For the past number of year, Dublin has been experiencing a coffee culture boom that is showing no signs of stopping, with the opening of new cafes and coffee shops, an almost weekly occurrence.

So much so that the Dublin City-County Council has begun to consider steps towards blocking requests for new cafes in the Stephens Green area, stating that there was an “over proliferation” of coffee locations in March. 

Although many would agree that Dublin could do without another Starbucks or Costa, the growth of the coffee industry in Ireland has brought with it a great opportunity for small businesses, who have begun to thrive in local communities.

For many, a good coffee shop can be a home away from home; a place to work, a place to study, a place to relax and not be disturbed. For Lucan Village, this became available when Coffee Works open two years ago.

Run by South African father-son duo Graeme & Tristan Campher, the store has become hugely popular since it opened in the heart of Lucan village in 2017. So much so that they are currently in the process of opening a second store.

Coffee Works team
(Credit: Coffee Works)

I caught up with Co-Owner & Head Barista Tristan Campher to get his own thoughts on coffee, how he got into the industry and to find out more about what it takes to run a successful coffee shop.

Why did you decide to become a barista and how did the decision to open Coffee Works come about?

Tristan: “I was looking for a job in the city and had no experience, so I did a barista course in the Dublin Barista School. I worked there for two years, managed a cafe for a little while. I taught the classes for some time as well. In the coffee industry, that’s kind of like as far as you go, almost. Besides going to a huge company and doing things like that, the next step is opening a cafe. We looked around for a long time, and then this unit came up in Lucan, so we just jumped on it. I had a coffee machine waiting at home; ready to go in, things like that. It’s almost preparing a little bit in the anticipation of when something does come available, we’ll do it.”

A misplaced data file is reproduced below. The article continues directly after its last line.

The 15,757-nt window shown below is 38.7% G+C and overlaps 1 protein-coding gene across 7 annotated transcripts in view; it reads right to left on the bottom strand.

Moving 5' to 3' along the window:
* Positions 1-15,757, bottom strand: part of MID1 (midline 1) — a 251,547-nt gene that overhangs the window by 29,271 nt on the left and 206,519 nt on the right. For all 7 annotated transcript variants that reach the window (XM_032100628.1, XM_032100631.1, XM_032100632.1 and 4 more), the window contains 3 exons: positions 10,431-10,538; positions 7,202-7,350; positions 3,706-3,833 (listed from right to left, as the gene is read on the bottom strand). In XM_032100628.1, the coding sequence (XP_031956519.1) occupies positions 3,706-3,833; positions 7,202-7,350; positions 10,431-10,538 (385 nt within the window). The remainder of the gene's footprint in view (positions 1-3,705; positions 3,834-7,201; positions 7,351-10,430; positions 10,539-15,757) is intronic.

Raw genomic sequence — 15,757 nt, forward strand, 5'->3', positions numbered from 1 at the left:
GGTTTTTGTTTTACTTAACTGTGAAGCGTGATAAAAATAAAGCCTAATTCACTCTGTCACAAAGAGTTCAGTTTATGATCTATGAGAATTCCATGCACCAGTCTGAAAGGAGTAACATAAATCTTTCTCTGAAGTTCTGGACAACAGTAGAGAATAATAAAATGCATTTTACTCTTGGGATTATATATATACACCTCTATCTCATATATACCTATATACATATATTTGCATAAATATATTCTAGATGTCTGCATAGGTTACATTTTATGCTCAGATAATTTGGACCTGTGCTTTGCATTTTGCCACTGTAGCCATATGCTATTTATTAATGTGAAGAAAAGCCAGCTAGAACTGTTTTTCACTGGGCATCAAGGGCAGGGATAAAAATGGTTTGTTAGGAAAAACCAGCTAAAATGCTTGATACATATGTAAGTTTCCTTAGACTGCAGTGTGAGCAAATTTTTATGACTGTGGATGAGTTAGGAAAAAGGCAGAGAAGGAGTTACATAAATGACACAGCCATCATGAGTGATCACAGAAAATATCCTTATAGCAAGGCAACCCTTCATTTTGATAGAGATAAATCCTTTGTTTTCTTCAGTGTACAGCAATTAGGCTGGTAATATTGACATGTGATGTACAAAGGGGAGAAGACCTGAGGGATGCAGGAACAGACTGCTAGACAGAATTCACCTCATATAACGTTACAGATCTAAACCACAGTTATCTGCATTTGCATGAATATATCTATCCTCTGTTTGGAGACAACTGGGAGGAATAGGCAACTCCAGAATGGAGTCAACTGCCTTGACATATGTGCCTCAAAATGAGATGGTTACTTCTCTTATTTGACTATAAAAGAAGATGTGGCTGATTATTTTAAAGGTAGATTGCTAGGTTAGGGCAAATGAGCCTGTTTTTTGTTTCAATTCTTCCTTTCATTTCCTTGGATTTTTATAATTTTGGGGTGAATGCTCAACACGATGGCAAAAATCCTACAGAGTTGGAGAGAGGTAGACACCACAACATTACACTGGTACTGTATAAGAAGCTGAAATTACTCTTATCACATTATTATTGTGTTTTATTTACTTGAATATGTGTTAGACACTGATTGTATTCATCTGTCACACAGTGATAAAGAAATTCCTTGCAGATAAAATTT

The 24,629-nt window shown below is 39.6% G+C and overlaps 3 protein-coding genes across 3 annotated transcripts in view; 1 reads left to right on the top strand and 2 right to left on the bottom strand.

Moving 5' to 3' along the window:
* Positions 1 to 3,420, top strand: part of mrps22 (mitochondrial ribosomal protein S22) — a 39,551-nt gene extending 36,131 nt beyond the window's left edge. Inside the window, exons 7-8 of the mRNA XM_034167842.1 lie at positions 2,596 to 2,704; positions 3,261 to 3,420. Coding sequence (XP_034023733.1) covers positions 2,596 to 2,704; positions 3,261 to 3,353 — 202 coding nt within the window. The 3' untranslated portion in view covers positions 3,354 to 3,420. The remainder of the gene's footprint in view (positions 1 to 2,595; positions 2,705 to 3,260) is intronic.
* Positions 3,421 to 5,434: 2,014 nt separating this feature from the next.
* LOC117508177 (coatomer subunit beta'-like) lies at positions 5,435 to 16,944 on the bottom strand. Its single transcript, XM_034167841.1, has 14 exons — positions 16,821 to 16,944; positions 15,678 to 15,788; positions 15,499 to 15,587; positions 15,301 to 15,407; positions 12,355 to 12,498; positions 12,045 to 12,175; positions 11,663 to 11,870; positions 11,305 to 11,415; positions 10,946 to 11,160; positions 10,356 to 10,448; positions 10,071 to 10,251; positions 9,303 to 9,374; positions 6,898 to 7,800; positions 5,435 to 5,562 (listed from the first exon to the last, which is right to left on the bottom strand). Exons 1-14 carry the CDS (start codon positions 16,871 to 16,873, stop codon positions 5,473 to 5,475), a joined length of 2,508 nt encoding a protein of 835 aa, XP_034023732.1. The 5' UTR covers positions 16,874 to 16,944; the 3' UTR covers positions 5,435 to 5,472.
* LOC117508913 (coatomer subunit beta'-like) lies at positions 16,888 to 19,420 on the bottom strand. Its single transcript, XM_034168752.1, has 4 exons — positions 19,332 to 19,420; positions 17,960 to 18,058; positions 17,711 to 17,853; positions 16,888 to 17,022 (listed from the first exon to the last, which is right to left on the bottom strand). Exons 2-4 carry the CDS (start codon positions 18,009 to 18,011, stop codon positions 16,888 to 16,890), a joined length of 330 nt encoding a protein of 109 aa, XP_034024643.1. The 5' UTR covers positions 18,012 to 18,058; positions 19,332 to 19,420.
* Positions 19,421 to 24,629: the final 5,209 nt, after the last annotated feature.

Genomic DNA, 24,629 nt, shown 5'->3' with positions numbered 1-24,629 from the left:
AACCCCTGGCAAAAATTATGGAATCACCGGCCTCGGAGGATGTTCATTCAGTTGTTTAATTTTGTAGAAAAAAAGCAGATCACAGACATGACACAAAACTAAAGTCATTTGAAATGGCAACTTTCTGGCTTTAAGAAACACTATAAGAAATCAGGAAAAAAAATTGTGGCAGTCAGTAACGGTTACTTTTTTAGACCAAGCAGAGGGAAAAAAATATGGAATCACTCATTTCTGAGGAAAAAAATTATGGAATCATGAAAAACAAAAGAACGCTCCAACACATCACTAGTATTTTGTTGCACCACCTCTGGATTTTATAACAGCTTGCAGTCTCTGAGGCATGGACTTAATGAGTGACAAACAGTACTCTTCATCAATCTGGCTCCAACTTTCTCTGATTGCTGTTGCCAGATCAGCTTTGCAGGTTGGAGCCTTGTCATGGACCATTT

The shop itself has become a bit of a hub for the local community. Did you consciously choose to open in a village setting rather than a town setting?

Tristan: “Exactly. Obviously, we had the option to go into the city centre, but we chose more of a residential village type because the people are always going to be, I feel, more welcoming, and we noticed that from the first day when our first customer came in said, ‘I’ve been driving past here every day. I look in through the window, and thankfully now you’re open’. Small things like that they go along way.”

I have it on good authority that the equipment used here is quite good. How did you decide on the equipment that you are currently using?

Tristan: “Equipment is a tricky one because obviously, you want to get the best coffee out of it, but you also want to get the best value, so you don’t want to be spending too much. The equipment we’re using in no way is the most expensive, but it is giving us the best value for money. Then what we do with it is control all the parameters to make sure that every cup coming out is exactly the same.”

“Someone could have a really expensive coffee machine, but they’re not controlling those parameters, and then the coffee it’s not even nice. It’s just a good balance between kind of knowledge and then the equipment you’re using.”

Where do you get your coffee from, and why did you choose that source?

Tristan: “All the coffee we use is what we call single origin, meaning it’s not a blend. Someone talks about a blend of coffee; it’s just different origins, maybe like a Brazilian and a Colombian. They mix it together, and then you get it. We use single origin and even more than of that like single estate coffee, which means it comes from a single farm within those countries.”